“ Address: Caffe Oslo, Sloterkade 1A, 1058 HD, Amsterdam „
~Oslo? But that's in Norway, isn't it?~
Café Oslo in Amsterdam was the choice of a colleague who booked a table and then cried off, leaving us without any particular idea why she chose it other than it wasn't too far from our horrible hotel. It's located in the south western suburbs of the city close to the outermost tip of the Vondelpark. It's hard to imagine you'd come across it unless you were actively looking for it as this isn't an area where tourists tend to go. I believe that it's worth the effort to go and hunt it down.
I went with four colleagues - a German, a Belgian, a French and another Brit. It sounds like the start of bad joke. We arrived by car so I can't give you any tips on how to get there by public transport but any hotelier should be able to offer guidance. On arrival I thought we had the wrong entrance door because everything looked so dark inside. I felt pretty stupid when we stepped in and found a large black curtained area to keep out the drafts from the door. Once inside the place is very stylish and the Scandinavian design influence is quite clear though I'm happy to say it's not like eating in the IKEA café and if I hadn't known from the name and the moose on the menu (a picture, not a steak) I wouldn't necessarily have thought 'Ooh, Norwegian'. They have lots of vintage lamps and light fittings, wooden floors and plenty of mirrors and it's really rather swanky. When we eventually caught the attention of a member of staff, we were waved through to the far side of the restaurant and then a waitress told us we could take either of the two horseshoe shaped tables.
~Service - Amsterdam Style~
Nobody offered to take our coats or bags so we piled them all into the space at the end of the horseshoe and squeezed down either side of the booth. We had five people and it wasn't exactly spacious. I think we'd all have preferred to get rid of our coats and spread out a bit more.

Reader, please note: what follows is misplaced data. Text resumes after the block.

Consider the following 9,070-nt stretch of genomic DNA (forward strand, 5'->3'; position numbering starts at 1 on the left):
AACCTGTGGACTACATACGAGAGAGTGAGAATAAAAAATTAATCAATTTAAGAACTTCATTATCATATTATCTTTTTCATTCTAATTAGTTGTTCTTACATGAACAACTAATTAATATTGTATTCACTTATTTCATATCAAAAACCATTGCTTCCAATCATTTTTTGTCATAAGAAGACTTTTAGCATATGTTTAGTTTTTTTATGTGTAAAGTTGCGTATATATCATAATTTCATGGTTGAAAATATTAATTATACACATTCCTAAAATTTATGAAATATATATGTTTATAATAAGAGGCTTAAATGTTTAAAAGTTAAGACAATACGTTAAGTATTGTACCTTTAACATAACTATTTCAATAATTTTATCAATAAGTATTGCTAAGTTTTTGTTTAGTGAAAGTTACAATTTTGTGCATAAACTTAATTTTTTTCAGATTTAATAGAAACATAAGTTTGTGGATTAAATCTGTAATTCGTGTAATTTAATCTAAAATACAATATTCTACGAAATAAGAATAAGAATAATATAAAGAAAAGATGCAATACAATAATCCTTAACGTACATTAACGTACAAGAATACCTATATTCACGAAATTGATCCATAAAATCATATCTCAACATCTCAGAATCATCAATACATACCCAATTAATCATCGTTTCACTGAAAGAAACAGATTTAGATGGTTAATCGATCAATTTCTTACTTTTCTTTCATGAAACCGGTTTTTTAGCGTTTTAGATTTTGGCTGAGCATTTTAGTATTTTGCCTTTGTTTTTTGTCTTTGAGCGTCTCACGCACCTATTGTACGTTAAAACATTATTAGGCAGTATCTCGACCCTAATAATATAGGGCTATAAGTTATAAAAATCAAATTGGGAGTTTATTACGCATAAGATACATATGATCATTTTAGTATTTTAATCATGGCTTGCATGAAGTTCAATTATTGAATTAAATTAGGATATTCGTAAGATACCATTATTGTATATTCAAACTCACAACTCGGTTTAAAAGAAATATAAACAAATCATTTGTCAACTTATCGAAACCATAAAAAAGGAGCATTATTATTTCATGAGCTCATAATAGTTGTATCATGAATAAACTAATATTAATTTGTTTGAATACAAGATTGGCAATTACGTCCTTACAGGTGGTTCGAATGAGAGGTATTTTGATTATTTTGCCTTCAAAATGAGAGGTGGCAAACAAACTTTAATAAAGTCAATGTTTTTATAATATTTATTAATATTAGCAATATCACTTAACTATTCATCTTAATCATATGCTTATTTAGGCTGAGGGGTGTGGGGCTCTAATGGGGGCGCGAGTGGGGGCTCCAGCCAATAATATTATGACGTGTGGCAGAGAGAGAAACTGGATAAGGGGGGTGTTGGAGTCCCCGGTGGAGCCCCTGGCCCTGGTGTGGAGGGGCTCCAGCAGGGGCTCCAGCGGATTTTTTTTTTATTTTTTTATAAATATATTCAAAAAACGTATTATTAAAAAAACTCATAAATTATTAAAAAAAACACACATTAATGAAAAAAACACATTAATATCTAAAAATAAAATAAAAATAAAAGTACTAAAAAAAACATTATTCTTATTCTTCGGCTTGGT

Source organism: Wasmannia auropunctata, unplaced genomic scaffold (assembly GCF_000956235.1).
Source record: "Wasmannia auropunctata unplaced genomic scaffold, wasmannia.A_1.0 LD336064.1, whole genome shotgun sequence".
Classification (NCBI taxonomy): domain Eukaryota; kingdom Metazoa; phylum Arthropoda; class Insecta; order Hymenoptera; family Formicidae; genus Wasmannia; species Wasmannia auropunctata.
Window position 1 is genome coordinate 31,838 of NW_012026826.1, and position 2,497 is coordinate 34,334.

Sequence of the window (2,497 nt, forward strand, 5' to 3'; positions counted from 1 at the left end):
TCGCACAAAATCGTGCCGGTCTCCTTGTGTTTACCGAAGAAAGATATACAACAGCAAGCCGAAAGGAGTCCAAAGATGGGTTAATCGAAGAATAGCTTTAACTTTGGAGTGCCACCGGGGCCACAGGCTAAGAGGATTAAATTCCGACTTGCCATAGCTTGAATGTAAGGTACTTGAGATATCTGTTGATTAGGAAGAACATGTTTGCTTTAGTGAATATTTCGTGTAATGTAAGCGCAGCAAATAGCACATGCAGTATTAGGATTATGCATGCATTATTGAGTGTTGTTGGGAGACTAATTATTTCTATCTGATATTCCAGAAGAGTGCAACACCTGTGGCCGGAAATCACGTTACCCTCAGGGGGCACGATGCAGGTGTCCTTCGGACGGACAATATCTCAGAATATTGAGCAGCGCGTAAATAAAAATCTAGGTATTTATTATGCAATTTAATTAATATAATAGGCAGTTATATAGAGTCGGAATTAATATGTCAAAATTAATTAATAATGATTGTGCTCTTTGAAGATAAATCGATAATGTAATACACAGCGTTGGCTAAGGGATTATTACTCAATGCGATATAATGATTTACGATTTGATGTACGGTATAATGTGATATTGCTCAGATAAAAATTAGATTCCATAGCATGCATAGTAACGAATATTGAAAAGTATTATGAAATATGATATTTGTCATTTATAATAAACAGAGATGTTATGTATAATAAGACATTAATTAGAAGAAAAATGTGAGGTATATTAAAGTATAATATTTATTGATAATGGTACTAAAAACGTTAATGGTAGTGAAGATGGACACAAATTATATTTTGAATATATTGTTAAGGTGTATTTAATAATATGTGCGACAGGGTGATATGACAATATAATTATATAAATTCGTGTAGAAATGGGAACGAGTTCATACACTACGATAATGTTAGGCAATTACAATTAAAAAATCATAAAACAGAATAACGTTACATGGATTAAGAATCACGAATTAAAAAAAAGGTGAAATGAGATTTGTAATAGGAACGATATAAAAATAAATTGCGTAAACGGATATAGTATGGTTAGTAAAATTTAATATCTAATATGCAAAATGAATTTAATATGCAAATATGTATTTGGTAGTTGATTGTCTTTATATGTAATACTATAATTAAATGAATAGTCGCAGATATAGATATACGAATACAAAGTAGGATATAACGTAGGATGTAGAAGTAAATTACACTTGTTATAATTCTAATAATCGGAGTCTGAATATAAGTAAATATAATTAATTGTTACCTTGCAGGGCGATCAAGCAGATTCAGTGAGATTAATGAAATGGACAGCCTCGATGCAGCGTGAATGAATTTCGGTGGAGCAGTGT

The restaurant was very noisy - almost uncomfortably so - though this seems to be a typical problem these days. Why don't restaurant designers think about putting more soft sound-absorbing surfaces into their places? I always joke that I'll open a restaurant called 'The Library' and fill it with soft furnishings, thick carpets and velvet curtains and it'll be so quiet that people have to whisper, like in an old fashioned gentlemen's club. I'm very noise sensitive and the only thing worse than having to listen to the conversation of the people at the next table, is being somewhere so noisy that you can't even hear the next table above the general background noise.
The waitress brought the drinks menu and we debated whether our presentations earlier in the day were Euro27 or Euro38 bottle of wine worthy and were happy to get the go-ahead for the more expensive option, a delicious bottle of Sancerre. My boss is a red wine drinker so she ordered a 500ml bottle of Barbera. When the waitress came for the drinks order we begged for the food menus because every restaurant in Amsterdam seems reluctant to let you have the menu and to hold out for as long as possible before finally letting you have it.
The menu is small but of great quality. As a non meat eater I still had several choices on the starters and main courses despite there only being five or six choices for each. Three of us ordered a winter bean salad with goat cheese and mushrooms cooked in 12 year old balsamic vinegar, one colleague chose a ravioli dish and the final one a trio of fish. For the main courses we had two vegetarian lasagnes and three fish in tomato-based stew.
~Food - at last~